Know more about brain haemorrhage, its causes, symptoms and treatments

Brain haemorrhages are life-threatening. They should not be taken lightly. Medical attention is needed immediately, and recovery can include a long rehabilitation period. Some people do have a higher risk because of other medical conditions, but practicing prevention methods is important

Know more about brain haemorrhage, its causes, symptoms and treatments

What is a brain haemorrhage?

Bleeding caused by a blood vessel in the brain that has leaked or burst is called a haemorrhagic stroke .The brain is enclosed inside of the skull. If there is any leaking blood, the brain can become compressed and can damage areas in the brain.

With enough bleeding, the brain can become so compressed that oxygen-rich blood is unable to flow into the brain tissue. The lack of oxygen can lead to brain swelling, referred to as cerebral edema. The pooled blood collects into a mass known as a hematoma. The extra pressure created as a result of the reduced oxygen can kill brain cells.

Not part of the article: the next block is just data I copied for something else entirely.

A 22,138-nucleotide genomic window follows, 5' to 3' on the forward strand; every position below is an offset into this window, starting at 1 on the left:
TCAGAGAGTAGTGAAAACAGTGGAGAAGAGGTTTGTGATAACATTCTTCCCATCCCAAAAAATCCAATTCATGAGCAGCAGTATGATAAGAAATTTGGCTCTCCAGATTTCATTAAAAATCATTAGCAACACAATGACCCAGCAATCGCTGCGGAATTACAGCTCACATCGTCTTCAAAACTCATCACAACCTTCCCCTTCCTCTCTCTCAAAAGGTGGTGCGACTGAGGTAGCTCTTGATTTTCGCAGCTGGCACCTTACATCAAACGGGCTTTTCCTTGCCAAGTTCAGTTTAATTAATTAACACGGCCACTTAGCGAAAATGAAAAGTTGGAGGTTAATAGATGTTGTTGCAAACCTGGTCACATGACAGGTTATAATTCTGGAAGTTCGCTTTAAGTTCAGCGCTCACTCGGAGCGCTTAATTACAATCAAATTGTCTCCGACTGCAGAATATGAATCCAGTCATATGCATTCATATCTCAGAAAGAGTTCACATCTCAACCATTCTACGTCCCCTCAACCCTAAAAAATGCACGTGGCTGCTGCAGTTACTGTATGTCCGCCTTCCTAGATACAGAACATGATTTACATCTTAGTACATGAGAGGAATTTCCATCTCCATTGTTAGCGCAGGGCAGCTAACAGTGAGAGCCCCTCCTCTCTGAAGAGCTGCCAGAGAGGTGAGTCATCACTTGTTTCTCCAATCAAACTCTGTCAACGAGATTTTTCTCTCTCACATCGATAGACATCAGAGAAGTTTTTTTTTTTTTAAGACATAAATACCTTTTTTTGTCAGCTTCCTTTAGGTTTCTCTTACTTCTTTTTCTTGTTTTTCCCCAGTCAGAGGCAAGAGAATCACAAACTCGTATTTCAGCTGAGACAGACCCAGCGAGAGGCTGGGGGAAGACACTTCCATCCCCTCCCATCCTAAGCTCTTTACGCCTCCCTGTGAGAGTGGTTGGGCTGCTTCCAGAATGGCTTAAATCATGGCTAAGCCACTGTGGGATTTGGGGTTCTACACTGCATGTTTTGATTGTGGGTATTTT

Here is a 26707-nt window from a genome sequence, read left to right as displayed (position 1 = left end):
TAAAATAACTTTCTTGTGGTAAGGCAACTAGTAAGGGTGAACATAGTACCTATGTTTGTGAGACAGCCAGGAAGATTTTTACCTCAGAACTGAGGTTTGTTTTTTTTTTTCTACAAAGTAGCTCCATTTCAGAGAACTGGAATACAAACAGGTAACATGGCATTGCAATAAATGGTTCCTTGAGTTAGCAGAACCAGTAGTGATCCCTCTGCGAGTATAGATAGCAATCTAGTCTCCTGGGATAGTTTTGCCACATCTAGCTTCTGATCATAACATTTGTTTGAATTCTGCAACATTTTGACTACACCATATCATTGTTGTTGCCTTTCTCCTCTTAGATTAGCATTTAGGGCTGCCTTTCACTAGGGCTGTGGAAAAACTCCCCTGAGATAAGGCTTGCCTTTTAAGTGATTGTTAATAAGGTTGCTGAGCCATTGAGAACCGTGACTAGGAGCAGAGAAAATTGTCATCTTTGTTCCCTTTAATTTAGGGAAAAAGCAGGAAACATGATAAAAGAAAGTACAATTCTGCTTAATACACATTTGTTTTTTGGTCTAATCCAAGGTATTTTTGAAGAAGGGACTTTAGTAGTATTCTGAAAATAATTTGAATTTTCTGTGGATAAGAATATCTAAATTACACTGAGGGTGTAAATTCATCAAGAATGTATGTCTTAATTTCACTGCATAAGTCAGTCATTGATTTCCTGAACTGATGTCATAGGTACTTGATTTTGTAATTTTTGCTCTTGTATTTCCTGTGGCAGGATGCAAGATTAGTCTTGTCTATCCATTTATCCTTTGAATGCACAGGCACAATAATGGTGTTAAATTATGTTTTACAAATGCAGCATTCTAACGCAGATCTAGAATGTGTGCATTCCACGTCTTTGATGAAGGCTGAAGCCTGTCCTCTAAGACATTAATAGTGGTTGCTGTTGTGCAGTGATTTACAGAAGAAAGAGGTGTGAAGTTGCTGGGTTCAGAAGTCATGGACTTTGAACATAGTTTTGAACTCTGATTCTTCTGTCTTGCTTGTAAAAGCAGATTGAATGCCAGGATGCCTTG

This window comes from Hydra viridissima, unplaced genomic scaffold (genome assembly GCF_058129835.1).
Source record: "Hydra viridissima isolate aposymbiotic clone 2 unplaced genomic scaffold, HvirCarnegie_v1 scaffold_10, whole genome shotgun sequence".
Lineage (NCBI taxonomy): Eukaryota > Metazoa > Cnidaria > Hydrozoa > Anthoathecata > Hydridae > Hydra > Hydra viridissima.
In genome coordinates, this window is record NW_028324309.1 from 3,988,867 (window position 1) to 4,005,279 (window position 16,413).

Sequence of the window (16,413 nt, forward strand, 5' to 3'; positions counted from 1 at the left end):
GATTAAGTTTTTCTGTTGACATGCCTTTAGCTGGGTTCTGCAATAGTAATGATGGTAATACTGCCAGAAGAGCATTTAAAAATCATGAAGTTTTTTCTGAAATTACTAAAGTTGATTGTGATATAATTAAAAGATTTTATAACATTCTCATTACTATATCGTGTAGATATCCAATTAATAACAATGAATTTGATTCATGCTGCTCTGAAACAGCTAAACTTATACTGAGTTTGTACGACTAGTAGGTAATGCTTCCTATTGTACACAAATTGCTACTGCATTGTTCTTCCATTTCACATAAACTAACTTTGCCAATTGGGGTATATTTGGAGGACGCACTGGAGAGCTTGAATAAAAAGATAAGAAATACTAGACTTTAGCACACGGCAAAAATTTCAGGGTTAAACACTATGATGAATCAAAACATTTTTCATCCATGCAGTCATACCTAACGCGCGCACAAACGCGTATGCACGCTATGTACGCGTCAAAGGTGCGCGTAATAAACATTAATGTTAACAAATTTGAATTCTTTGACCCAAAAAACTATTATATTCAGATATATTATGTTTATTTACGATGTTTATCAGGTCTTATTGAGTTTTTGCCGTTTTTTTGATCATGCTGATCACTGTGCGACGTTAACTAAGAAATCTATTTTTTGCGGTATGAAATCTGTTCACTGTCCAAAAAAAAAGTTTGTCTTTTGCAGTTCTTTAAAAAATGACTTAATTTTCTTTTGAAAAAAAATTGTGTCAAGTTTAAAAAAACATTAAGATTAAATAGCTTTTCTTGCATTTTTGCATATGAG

A brain haemorrhage is a life-threatening medical condition, and it is crucial to receive medical treatment right away.

Causes and symptoms

There are several factors can lead to a brain haemorrhage. These causes include:

  • head trauma or injuries
  • cerebral aneurysm, a weak area in an artery in the brain
  • high blood pressure
  • blood vessel abnormalities
  • blood or bleeding disorders
  • liver disease
  • brain tumour
  • drug abuse

A brain haemorrhage can cause a variety of different symptoms. These symptoms can include sudden tingling, weakness, numbness or paralysis of the face, arm, or leg. This is most likely to occur on just one side of the body.

Other brain haemorrhage symptoms include:

  • sudden, severe headache
  • difficulty swallowing
  • problems with vision
  • loss of balance or coordination
  • confusion or difficulty understanding
  • difficulty talking or slurred speech
  • stupor, lethargy, or unconsciousness
  • seizures

Diagnosis and treatment

There are a few types of brain haemorrhages. The type depends on the location of the bleeding:

  • intracerebral haemorrhage – bleeding that occurs inside of the brain
  • subarachnoid haemorrhage – bleeding between the brain and the membranes that cover it
  • subdural haemorrhage – below the inner layer of the dura and above the brain
  • epidural haemorrhage – bleeding between the skull and the brain

Diagnosing a brain haemorrhage can be difficult because some patients do not always show physical signs. Doctors must carry out tests to see the exact location of the bleeding in the brain.

Testing options include: